Over the past year, one of IPA’s focus areas has been research and tools to strengthen the business-engineering interface for capital projects. This is a critical, early process to set projects up for success. If alignment is strong, good things tend to follow. For example, when the business is bought into the project objectives, the business is likely to assign the necessary resources to the project at the right time, and the project will benefit from this early functional participation. Objectives are clear, which makes the planning process more efficient. Changes are avoided, and so forth. However, if this interface is weak or missing, the project kicks off at a fundamental disadvantage. Stakeholders are much more likely to challenge the scope, cost, and design well into execution, leading to changes and poor results.
So, how can projects increase the alignment between the business and engineering functions, which often have very different priorities and metrics? One core practice that improves this alignment is an exercise called Classes of Facility Quality (CFQ). This exercise is a structured, face-to-face session where key stakeholders, including engineering, operations, and business, hammer out the parameters that will define project success. Typically, projects will consider a series of factors including expandability, project life, flexibility, reliability, maintainability, and automation, among others. Think about this list—these can be mouthwatering attributes for the project engineer or operator! “Yes, of course we want our project to use top-of-the-line technology, withstand a 100-year storm, adapt to any changes in feedstock specifications, and be incredibly easy to operate and maintain!” And then business starts thinking, “All of these attributes just look like dollar signs. Do I really need all this, or can I keep the capital cost down and still get the result I want?”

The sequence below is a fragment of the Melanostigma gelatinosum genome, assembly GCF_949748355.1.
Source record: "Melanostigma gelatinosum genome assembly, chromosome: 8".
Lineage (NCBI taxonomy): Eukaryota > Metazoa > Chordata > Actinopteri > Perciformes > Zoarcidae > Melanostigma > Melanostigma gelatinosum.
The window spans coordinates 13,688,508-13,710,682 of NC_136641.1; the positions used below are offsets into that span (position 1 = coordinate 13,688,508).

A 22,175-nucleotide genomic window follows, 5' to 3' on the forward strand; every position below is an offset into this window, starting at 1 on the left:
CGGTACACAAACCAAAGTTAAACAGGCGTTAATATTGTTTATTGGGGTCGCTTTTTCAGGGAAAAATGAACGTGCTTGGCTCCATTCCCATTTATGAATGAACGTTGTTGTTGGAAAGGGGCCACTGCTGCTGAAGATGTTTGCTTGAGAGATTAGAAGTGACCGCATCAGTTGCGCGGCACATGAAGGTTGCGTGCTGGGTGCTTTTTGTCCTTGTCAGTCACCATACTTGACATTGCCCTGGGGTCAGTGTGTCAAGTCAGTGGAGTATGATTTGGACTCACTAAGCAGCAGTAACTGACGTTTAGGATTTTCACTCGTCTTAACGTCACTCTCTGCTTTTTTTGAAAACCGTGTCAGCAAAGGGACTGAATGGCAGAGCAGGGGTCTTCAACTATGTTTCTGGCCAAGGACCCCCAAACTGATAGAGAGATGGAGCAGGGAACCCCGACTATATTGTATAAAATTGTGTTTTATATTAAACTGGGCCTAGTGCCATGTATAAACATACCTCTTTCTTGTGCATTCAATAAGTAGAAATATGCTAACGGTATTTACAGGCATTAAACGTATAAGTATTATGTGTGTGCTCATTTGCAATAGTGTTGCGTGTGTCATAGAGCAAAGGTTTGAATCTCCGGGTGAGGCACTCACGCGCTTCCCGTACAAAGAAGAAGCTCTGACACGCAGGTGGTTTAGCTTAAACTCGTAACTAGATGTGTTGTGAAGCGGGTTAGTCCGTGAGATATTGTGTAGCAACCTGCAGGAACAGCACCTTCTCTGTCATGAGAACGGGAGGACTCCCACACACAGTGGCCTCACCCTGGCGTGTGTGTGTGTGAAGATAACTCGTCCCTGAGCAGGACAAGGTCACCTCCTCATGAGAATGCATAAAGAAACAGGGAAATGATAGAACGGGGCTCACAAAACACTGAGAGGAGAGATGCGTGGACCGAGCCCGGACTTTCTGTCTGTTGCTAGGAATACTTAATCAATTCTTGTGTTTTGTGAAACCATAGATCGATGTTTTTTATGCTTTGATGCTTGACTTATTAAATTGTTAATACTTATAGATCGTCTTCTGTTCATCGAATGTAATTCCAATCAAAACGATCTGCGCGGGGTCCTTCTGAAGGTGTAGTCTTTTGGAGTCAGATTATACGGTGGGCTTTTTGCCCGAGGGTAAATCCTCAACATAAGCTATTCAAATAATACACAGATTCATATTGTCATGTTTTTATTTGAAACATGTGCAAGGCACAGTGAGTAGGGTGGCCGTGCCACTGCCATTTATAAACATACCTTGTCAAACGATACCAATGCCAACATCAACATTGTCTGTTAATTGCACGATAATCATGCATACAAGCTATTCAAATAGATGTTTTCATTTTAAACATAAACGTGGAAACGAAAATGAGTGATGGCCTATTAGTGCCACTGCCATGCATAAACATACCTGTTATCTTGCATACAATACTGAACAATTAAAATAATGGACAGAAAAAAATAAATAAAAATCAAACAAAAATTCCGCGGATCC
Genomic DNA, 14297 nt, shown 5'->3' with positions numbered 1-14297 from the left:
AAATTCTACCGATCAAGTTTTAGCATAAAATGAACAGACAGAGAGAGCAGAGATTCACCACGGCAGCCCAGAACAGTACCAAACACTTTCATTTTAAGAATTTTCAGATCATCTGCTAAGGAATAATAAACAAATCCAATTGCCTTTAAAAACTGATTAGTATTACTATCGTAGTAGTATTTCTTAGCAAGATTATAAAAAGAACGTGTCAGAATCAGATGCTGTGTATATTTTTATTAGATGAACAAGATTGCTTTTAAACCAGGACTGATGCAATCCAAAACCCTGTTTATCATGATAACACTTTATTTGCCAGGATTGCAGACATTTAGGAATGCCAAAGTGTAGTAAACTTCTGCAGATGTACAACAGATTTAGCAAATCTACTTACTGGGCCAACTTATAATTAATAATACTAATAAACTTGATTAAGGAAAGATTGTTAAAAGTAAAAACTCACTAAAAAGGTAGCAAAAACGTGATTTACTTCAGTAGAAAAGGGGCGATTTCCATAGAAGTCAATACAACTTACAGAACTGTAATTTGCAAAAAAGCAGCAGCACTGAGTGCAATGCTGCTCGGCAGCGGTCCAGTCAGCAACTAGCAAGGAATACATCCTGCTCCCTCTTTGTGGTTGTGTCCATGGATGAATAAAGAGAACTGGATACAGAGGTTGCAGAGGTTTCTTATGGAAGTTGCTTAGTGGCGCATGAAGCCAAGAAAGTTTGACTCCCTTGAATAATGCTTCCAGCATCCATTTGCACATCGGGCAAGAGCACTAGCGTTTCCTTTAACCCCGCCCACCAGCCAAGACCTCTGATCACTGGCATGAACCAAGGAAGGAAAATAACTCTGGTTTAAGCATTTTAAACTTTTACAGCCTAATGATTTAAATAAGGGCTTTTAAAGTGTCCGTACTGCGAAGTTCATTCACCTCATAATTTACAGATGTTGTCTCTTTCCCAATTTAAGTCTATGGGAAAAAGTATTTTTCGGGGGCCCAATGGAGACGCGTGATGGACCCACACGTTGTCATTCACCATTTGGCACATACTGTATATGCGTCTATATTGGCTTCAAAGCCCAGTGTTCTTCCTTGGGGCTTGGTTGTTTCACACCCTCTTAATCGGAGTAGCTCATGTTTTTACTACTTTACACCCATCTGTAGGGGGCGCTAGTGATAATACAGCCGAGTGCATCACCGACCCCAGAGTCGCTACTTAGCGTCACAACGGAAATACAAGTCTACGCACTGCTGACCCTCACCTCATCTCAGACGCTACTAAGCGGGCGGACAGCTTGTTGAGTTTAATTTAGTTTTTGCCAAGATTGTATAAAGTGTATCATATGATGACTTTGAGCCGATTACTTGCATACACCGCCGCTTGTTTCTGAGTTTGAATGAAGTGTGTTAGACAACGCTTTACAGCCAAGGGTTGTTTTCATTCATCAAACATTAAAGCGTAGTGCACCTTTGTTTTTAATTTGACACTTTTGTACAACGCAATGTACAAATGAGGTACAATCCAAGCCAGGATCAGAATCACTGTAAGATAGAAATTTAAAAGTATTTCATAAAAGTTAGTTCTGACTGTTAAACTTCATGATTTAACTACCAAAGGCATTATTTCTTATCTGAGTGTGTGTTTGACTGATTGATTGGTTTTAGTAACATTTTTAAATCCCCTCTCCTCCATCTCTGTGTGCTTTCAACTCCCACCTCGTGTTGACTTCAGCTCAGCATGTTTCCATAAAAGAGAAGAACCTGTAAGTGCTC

The CFQ exercise walks participants through a matrix showing the various levels, or “classes”, for these different characteristics, so everyone can come to agreement on the cost-benefit trade-offs. Once the project moves forward, this serves as a basis for making future decisions and avoiding late changes.
This practice is quite easy to adapt and employ on small projects and is just as powerful on small projects as on large projects. Small projects that use CFQ have better team development and planning, which sets them up for better cost effectiveness and predictable delivery. While critical, the session is not time-intensive—the typical small project might have a single meeting, no more than a few hours long, to accomplish this.
Only about 16 percent of small projects in Industry use this practice, but it is almost universally employed on small projects at the Best Sites—those sites that routinely achieve low capital cost and deliver projects as planned.
Does your site need to develop a Classes of Facility Quality process? Visit IPA’s Site & Sustaining Capital page.